Jealous Type – The Reytons

The Reytons are a wonderfully complete vision of Post (Early) Arctic Monkeys Indie Pop. It’s over stating the idea to say these guys would never sell their fans a weird lounge pop existential nightmare set in an imaginary casino five albums from now. Nope, they’re going to keep it local. The Rectums (I mean Raytons) are club circuit Indie for Club circuit indies sake. Shed Seven knew they’d never be Oasis. They never wanted to be (not in their heart of hearts). They we’re drawn to the smell of cider and the dry roasted of The Barfly’s and backrooms as much as we were.

The Reytons will not betray you. They will treat every single release to a slice of lime (I mean slice of life) a streets of Northern England promo video. Whatever The First Arctic Monkeys Albums Says They Are, That’s What They Are.

They’ve built a loyal fanbase with a series of EPs over the last four years. Their debut Kids Off The Estate explaining the bands name in it’s title track over jangle pop that owed Cast and The La’s as much as it did Turner’s Mob. 2017 feels like a life time ago at this stage of the new reality. Second EP It Was All So Monotonous expanded that sound and upped the ante on the song titles. If you’ve got a five track EP featuring Claire’s Law, The Tallest Man In The Nightclub and Billy Big Bollocks it has got to be worth a listen. By the time they got to 2018 and EP number three Alcopops and Charity Shops the strategy is really clear. Much like AM (sorry I’m not only going to compare them to Arctic Monkeys) and their Beneath The Boardwalk, Five Minutes With… and Who The Fuck Are Arctic Monkeys EP’s in just a few low profile releases they have built an arsenal of songs where every track is greeted like a bonsai hit single. Eager fanbases can consume five tracks entirely. They’ll sing those five songs back to you like they’re the hits of the last two years of A Sides.

Do that four times and you sort of owe the world a classic debut album. After a series of single track digital releases in 2019 and 2020 The Reytons have just released EP number four May Seriously Harm You And Others Around You. I can’t criticise the band for doing things their own way at all because every one of the six tracks on the new EP should be an indie club hit in 2021.

Red Smoke has some scrunge and grunge in it’s guitars and reminds me as much of Helders sojourn into Iggy Pop’s band with Josh from QOTSA as it does the Humbug era. It positively seethes with frustration and is the most delicious thing they’ve done to date. It’d hold it’s own sharing a stage with High-Vis. Behind Enemy Lines uses tight Jammy indie to tell the tale of the netherworld a town center can become after kicking out and how dark it can all get when the late night turns to last night. Tears In The Taxi Rank is a fine specimen of the archetype. It’s made for pogoing and singing along to in a sweaty packed room. 2021 is so cruel this may as well be a period drama about another era in history. Broke Boys Cartel keeps it all a bit ‘Whey’ with a pounding gallop and lyrics of low life criminality. It’s clear they’re having a riot making these videos too. Jealous Type is the song I’ve chosen to highlight the band at their best. It starts with a guitar solo. That’s a big plus round here. The ping tight groove and rolling rhythm section show how muscular this band have become. I bet they feel like caged animals right now being denied the rush of playing this stuff live. The final track on the EP is the thoughtful and introspective Shoebox. If the video for that doesn’t bring a tear to the corner of your eye you may have a heart of stone.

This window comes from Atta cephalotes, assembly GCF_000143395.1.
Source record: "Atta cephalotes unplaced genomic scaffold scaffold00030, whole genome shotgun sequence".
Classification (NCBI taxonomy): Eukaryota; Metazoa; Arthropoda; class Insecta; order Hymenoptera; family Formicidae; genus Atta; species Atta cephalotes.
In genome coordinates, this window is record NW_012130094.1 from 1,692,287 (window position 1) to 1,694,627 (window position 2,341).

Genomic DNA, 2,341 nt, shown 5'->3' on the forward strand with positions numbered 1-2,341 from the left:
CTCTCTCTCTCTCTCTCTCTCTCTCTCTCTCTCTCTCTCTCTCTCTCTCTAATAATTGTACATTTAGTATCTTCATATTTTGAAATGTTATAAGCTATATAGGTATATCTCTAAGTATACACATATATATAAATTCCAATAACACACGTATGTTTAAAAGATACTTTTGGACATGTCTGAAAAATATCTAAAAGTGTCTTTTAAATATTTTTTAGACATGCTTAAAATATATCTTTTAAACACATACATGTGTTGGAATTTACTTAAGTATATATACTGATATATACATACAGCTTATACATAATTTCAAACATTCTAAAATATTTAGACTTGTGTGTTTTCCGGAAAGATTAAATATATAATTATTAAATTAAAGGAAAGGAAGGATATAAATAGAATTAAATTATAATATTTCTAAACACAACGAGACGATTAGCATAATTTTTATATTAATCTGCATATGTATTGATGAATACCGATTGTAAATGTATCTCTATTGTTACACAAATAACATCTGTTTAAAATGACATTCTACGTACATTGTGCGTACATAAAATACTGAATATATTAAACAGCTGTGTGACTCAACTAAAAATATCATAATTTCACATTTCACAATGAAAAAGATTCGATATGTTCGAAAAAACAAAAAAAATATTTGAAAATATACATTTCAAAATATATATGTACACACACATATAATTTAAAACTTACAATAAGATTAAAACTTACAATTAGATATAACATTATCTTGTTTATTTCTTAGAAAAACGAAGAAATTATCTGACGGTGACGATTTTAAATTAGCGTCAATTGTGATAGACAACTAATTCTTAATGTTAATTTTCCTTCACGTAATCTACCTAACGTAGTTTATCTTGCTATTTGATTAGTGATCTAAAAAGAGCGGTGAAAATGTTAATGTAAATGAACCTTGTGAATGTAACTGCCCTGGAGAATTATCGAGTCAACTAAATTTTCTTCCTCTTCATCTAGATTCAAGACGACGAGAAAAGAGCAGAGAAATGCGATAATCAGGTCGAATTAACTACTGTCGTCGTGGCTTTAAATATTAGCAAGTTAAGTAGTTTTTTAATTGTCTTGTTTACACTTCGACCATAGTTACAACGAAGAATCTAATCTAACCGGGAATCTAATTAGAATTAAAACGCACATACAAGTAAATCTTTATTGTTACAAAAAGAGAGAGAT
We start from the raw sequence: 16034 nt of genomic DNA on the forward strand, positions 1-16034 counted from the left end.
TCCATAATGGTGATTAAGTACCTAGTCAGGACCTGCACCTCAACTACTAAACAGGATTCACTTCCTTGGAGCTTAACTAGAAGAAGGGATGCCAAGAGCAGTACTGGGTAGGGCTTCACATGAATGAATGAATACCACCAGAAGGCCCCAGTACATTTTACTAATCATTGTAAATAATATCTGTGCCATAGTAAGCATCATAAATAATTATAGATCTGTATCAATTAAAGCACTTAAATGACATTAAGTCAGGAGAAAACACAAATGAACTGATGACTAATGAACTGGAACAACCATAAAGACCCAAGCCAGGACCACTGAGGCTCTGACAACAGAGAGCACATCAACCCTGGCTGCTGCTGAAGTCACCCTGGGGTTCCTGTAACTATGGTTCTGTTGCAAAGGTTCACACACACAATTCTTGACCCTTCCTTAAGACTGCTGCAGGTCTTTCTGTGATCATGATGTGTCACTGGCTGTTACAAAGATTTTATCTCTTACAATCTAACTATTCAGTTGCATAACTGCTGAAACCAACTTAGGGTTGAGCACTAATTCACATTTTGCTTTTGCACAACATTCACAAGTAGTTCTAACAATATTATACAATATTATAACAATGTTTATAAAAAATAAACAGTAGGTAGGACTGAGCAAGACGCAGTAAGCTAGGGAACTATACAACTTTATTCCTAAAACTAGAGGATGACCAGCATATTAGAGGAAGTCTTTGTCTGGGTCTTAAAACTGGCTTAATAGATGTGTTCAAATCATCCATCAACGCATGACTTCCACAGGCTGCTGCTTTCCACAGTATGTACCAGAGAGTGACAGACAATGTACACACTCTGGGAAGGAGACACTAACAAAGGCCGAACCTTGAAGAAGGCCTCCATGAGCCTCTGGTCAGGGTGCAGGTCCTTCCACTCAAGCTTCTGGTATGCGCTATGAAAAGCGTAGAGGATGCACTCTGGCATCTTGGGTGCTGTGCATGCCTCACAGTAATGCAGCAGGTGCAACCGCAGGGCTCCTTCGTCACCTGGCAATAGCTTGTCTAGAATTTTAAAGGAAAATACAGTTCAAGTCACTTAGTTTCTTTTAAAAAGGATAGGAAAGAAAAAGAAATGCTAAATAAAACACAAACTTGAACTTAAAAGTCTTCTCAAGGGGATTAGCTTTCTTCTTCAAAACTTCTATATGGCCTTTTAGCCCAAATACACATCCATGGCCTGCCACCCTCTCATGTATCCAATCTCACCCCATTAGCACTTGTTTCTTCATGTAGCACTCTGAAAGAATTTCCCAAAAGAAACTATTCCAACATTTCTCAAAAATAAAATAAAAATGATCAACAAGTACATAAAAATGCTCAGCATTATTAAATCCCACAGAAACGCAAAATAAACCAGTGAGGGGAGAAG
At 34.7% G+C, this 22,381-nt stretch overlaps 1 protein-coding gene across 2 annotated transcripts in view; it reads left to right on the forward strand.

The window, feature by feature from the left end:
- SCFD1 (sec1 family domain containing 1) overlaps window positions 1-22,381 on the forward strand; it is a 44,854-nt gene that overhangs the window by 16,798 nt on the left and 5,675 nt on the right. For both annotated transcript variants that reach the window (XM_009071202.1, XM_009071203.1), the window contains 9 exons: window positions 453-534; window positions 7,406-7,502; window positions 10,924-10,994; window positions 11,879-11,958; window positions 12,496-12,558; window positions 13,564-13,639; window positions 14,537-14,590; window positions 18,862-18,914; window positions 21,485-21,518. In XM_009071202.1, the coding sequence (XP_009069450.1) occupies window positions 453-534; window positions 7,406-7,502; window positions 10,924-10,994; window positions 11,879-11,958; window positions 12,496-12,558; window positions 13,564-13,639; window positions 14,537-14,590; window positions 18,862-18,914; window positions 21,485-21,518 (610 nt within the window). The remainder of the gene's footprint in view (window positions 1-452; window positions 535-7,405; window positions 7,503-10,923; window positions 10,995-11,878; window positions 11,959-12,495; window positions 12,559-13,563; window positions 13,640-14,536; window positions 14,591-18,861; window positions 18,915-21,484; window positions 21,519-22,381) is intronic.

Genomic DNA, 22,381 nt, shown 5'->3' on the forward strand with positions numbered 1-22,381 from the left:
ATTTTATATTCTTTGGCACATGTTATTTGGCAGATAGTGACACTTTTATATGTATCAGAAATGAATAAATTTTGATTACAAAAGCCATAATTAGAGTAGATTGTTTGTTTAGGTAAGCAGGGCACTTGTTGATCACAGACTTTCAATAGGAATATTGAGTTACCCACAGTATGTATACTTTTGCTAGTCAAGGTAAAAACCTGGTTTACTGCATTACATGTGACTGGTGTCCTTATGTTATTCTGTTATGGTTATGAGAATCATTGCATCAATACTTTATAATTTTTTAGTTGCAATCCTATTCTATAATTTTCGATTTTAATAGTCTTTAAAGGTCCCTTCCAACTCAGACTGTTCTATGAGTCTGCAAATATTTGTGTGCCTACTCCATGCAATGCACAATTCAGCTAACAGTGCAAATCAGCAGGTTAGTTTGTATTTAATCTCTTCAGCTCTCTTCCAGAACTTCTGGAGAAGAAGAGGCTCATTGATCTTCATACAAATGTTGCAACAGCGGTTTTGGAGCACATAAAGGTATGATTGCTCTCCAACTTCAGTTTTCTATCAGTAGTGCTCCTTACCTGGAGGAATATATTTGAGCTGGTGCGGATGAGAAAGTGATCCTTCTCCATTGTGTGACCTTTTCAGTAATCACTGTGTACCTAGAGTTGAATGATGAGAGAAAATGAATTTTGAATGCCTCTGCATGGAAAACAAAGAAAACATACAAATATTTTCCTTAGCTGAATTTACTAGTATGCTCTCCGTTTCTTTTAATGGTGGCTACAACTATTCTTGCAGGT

Indie Circuit Rock And Roll is like a home away from home for millions of music fans. Since before Britpop working class guitar music that speaks to the working guys and gals has played on transit van radios, at cubicle desks and (especially) in the portable devices tucked into school bags across this island nation. The Reytons dream to sit with The Jam, The Enemy, Kasabian, The Libertines, Stereophonics and Glasvegas as bands held dear by the very people their songs are about. They’re going to enjoy the next decade I’d wager. They’ll have a right one.


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